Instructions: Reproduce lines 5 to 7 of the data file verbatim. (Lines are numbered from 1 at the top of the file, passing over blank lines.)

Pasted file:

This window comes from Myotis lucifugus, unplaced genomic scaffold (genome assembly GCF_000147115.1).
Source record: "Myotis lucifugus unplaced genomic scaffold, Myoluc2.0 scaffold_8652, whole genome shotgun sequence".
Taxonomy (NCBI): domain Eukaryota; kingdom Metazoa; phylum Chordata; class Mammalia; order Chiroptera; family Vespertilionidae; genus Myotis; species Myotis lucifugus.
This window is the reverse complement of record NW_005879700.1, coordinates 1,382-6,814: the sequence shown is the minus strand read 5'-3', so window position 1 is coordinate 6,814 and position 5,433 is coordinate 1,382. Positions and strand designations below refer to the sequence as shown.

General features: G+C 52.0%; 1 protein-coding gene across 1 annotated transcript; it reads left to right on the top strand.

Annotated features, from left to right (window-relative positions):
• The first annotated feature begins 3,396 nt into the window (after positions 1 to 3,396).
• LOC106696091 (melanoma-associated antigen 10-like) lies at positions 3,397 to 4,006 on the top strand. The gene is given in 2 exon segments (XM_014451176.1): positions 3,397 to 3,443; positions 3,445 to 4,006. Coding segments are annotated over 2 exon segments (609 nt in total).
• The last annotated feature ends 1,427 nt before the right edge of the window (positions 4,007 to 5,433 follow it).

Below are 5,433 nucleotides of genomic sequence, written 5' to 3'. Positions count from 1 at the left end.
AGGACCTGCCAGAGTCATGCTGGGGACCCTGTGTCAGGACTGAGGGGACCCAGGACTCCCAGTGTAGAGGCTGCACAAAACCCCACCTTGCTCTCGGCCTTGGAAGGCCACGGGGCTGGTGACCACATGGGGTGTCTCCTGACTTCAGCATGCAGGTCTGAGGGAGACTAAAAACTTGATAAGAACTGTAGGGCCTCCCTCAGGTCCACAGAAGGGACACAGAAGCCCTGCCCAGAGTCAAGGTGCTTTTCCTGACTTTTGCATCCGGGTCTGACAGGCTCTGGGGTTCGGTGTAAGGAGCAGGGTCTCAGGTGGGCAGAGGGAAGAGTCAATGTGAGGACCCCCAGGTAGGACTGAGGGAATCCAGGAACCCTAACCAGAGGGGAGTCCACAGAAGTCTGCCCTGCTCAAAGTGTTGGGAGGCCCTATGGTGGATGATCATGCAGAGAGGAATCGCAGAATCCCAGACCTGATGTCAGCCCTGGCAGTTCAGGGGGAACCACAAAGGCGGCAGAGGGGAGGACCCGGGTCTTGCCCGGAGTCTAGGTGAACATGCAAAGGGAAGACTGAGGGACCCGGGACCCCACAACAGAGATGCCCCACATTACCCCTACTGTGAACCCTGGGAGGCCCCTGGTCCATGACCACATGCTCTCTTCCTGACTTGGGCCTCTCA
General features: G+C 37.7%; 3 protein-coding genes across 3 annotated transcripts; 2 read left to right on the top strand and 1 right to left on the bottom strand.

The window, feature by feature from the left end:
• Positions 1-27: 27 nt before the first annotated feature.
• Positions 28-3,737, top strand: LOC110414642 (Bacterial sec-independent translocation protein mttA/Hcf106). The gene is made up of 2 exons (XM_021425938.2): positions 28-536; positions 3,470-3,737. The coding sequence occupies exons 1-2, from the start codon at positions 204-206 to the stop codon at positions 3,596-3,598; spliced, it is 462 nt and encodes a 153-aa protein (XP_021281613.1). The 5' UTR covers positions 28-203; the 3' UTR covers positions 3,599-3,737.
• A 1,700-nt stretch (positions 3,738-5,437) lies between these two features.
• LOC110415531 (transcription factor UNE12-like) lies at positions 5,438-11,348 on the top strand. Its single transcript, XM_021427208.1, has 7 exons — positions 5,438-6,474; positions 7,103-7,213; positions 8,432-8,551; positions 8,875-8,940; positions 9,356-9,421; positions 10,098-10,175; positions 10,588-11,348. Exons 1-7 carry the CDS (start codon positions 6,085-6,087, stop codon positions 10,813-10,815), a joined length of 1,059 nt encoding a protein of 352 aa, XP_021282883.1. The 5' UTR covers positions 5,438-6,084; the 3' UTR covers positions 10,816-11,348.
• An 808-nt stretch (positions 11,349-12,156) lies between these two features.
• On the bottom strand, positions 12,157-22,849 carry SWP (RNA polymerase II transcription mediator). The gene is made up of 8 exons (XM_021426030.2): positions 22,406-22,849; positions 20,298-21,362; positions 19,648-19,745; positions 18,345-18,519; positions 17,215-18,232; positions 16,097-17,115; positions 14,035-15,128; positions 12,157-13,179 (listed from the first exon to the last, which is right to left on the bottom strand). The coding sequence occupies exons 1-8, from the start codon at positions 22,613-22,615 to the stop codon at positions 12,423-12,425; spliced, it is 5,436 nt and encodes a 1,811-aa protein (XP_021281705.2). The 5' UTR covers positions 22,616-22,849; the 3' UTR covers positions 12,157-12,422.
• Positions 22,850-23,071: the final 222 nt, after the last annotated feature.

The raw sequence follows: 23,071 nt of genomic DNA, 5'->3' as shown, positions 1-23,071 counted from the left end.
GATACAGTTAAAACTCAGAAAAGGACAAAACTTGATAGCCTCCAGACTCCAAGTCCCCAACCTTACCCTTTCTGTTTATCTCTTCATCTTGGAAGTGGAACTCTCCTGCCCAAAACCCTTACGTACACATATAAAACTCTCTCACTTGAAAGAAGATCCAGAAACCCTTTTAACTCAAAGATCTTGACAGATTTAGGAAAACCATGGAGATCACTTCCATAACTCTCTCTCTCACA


General features: G+C 52.0%; 1 protein-coding gene across 1 annotated transcript; it reads left to right on the top strand.

Annotated features, from left to right (window-relative positions):
• The first annotated feature begins 3,396 nt into the window (after positions 1 to 3,396).